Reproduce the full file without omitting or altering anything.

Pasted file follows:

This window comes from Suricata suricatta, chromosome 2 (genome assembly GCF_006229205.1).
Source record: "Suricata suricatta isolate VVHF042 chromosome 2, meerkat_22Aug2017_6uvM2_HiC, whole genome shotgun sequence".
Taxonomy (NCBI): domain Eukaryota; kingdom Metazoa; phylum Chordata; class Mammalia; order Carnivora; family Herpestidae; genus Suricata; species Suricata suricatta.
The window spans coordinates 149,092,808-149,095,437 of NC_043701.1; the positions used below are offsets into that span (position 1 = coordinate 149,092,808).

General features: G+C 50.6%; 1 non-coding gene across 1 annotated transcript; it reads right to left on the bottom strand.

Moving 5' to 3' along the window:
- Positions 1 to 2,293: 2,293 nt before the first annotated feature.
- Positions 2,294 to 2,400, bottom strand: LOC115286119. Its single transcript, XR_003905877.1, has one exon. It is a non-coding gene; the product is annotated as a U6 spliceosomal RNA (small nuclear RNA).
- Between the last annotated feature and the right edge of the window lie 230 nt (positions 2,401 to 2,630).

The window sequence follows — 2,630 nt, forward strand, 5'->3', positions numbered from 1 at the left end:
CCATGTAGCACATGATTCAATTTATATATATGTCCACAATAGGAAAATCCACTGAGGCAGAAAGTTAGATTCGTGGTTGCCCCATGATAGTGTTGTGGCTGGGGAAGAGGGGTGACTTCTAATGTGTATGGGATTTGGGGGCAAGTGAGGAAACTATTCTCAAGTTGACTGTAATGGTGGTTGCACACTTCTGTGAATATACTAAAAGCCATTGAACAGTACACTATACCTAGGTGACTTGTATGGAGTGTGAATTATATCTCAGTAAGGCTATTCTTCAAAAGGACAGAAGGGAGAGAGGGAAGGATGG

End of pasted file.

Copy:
This window comes from Suricata suricatta, chromosome 2 (genome assembly GCF_006229205.1).
Source record: "Suricata suricatta isolate VVHF042 chromosome 2, meerkat_22Aug2017_6uvM2_HiC, whole genome shotgun sequence".
Taxonomy (NCBI): domain Eukaryota; kingdom Metazoa; phylum Chordata; class Mammalia; order Carnivora; family Herpestidae; genus Suricata; species Suricata suricatta.
The window spans coordinates 149,092,808-149,095,437 of NC_043701.1; the positions used below are offsets into that span (position 1 = coordinate 149,092,808).

General features: G+C 50.6%; 1 non-coding gene across 1 annotated transcript; it reads right to left on the bottom strand.

Moving 5' to 3' along the window:
- Positions 1 to 2,293: 2,293 nt before the first annotated feature.
- Positions 2,294 to 2,400, bottom strand: LOC115286119. Its single transcript, XR_003905877.1, has one exon. It is a non-coding gene; the product is annotated as a U6 spliceosomal RNA (small nuclear RNA).
- Between the last annotated feature and the right edge of the window lie 230 nt (positions 2,401 to 2,630).

The window sequence follows — 2,630 nt, forward strand, 5'->3', positions numbered from 1 at the left end:
CCATGTAGCACATGATTCAATTTATATATATGTCCACAATAGGAAAATCCACTGAGGCAGAAAGTTAGATTCGTGGTTGCCCCATGATAGTGTTGTGGCTGGGGAAGAGGGGTGACTTCTAATGTGTATGGGATTTGGGGGCAAGTGAGGAAACTATTCTCAAGTTGACTGTAATGGTGGTTGCACACTTCTGTGAATATACTAAAAGCCATTGAACAGTACACTATACCTAGGTGACTTGTATGGAGTGTGAATTATATCTCAGTAAGGCTATTCTTCAAAAGGACAGAAGGGAGAGAGGGAAGGATGG